*RENE GENOVE, Dumaguete Bureau chief
Although lean-staffed, almost a one-man job, the Dumaguete Bureau has remained steadfast and tenacious in bringing up-to-date news even at the risk of life and limb. The recent twin disasters – typhoon Sendong in December and the 6.9 tremor in February – brought out the best, no pun intended, among the staff, including getting to know each one better with the passing of time and after many coverages. Thanks to the gung-ho attitude towards perfecting their craft, these individuals are those that you can depend on, including sending news items after a long weekend.
Juancho “Choy” Gallarde is serious and hard-working. To ensure that a breaking news is included in the next day’s issue, he will give you a call to say he is in the process of preparing his story and, thus, to please wait for him.
Maricar Aranas-Vensuelo is the epitome of the adage, “the show must go on.” At the height of typhoon Sendong last December, she was actually preparing for her wedding, but had to postpone it to a later time on that day because she and her family still had to clean the church, which was flooded and covered with mud. The real trouper that she is, Maricar spent the following day after her wedding visiting some devastated areas and interviewing flood victims.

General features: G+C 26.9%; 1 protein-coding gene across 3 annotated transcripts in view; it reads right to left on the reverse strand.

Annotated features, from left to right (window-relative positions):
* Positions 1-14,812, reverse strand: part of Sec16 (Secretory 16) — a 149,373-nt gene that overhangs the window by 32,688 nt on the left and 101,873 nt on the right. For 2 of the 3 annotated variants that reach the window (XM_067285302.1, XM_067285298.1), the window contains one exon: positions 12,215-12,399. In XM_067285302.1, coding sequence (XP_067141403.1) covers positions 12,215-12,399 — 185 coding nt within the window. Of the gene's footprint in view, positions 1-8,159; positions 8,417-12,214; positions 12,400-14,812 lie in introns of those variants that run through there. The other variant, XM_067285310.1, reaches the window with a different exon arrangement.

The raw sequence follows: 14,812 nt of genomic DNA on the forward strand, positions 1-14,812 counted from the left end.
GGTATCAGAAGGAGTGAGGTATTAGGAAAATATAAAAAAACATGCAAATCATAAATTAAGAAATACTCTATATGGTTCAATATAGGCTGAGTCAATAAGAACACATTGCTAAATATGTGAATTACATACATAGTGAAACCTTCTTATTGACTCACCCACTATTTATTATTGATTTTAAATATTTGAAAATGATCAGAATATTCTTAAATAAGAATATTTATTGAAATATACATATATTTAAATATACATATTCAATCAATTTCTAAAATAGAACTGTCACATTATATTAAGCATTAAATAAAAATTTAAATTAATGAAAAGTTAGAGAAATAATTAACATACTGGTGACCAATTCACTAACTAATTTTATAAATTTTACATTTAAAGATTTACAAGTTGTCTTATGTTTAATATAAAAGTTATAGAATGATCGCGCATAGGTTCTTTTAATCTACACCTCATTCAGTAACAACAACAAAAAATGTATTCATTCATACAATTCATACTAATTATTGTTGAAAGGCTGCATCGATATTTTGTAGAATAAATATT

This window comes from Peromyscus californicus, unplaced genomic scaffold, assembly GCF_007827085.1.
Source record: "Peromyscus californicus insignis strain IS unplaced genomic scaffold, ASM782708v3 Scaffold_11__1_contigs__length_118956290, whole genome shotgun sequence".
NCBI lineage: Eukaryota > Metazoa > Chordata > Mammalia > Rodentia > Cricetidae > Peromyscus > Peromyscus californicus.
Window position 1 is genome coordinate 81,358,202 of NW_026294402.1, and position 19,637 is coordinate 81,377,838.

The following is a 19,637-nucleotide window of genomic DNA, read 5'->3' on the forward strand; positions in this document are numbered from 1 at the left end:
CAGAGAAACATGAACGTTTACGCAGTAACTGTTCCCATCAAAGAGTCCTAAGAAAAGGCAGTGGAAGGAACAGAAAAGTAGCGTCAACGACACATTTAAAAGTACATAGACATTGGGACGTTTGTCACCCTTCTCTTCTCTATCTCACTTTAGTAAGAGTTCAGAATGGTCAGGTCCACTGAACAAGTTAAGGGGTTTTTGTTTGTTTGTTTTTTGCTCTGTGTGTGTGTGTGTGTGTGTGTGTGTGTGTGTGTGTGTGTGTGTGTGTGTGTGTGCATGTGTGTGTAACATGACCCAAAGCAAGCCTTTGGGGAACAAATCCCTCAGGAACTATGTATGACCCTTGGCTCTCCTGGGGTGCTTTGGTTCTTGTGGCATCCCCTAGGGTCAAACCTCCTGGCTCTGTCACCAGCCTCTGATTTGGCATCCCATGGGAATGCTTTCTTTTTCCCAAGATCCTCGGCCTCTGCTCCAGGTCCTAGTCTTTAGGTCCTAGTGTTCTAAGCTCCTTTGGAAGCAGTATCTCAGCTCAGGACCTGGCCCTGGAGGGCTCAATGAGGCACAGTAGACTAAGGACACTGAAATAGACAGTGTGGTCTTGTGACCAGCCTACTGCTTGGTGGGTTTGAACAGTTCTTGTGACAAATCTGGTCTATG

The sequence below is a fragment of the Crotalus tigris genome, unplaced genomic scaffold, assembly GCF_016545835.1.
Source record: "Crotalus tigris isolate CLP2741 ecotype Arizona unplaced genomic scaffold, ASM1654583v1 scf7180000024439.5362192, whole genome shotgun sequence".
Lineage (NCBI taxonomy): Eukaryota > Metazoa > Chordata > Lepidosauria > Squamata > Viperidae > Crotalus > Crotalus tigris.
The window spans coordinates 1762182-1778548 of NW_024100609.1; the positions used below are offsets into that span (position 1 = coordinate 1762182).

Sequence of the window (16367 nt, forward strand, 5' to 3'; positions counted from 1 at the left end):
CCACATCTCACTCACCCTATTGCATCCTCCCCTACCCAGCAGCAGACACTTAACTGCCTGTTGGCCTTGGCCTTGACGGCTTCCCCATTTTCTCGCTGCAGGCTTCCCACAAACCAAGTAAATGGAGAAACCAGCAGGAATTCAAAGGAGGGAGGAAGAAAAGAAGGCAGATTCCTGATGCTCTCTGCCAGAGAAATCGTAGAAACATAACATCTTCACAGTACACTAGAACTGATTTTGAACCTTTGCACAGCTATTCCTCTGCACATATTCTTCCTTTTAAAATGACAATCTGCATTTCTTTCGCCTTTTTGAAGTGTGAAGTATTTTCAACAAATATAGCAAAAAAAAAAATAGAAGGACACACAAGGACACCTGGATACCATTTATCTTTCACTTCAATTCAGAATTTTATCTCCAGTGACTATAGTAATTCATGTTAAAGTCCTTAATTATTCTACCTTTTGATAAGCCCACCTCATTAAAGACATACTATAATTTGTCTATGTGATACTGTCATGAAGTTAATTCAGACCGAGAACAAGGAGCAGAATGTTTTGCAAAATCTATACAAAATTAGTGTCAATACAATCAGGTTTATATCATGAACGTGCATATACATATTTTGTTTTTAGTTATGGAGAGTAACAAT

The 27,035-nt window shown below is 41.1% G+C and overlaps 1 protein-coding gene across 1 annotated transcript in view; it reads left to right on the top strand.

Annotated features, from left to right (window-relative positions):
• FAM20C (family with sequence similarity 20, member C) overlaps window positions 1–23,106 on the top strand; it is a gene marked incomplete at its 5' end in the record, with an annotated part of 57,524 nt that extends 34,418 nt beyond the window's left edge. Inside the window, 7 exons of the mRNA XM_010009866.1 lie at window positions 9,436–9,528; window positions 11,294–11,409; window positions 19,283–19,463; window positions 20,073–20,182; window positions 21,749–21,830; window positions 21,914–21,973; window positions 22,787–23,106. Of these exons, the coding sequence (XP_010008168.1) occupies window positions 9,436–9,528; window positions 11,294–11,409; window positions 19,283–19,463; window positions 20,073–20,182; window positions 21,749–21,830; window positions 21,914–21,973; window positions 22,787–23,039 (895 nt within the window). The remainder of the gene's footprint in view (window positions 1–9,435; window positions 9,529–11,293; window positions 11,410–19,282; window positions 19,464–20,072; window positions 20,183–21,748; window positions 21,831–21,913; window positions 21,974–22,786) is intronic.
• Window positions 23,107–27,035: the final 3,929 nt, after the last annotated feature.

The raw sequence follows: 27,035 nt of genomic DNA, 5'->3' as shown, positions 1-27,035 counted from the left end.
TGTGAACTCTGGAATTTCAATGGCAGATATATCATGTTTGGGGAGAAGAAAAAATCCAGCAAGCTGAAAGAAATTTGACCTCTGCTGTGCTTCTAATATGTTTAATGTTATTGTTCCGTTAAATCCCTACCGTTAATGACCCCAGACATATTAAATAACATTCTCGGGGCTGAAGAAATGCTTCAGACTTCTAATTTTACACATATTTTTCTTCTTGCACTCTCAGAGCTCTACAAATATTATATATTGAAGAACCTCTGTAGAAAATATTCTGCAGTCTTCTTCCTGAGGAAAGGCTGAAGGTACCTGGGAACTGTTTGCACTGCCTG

Judy Flores-Partlow is a no-mean journalist who leaves no stone unturned to get the best angle for both her stories and the photos that will accompany them. She can be self-sufficient, being a reporter and photojournalist rolled into one.
Alex Rey Pal and Romy Amarado, both correspondents of a national newspaper, bring a sense of contextualized reporting that can also be relevant to readers beyond Negros Island. This is extremely felt if news has to be treated fairly, which truly counts especially if one needs to get the side of two opposing parties.
Completing the rest of the Dumaguete Bureau are regular columnists, Dr. Angel Alcala, with his expert views and knowledge on the environment and related concerns, and Benjie Calderon, who juggles his time with his many undertakings, including managing a rural bank not too far from his suburban home.
Writing for StarLife are columnists Ian Rosales Casocot for the weekend edition and Cecile Genove for the midweek edition. Casocot graduated recently with a master’s in creative writing at Silliman University where he also teaches. Genove is the dean of the College of Mass Communication of Silliman University.*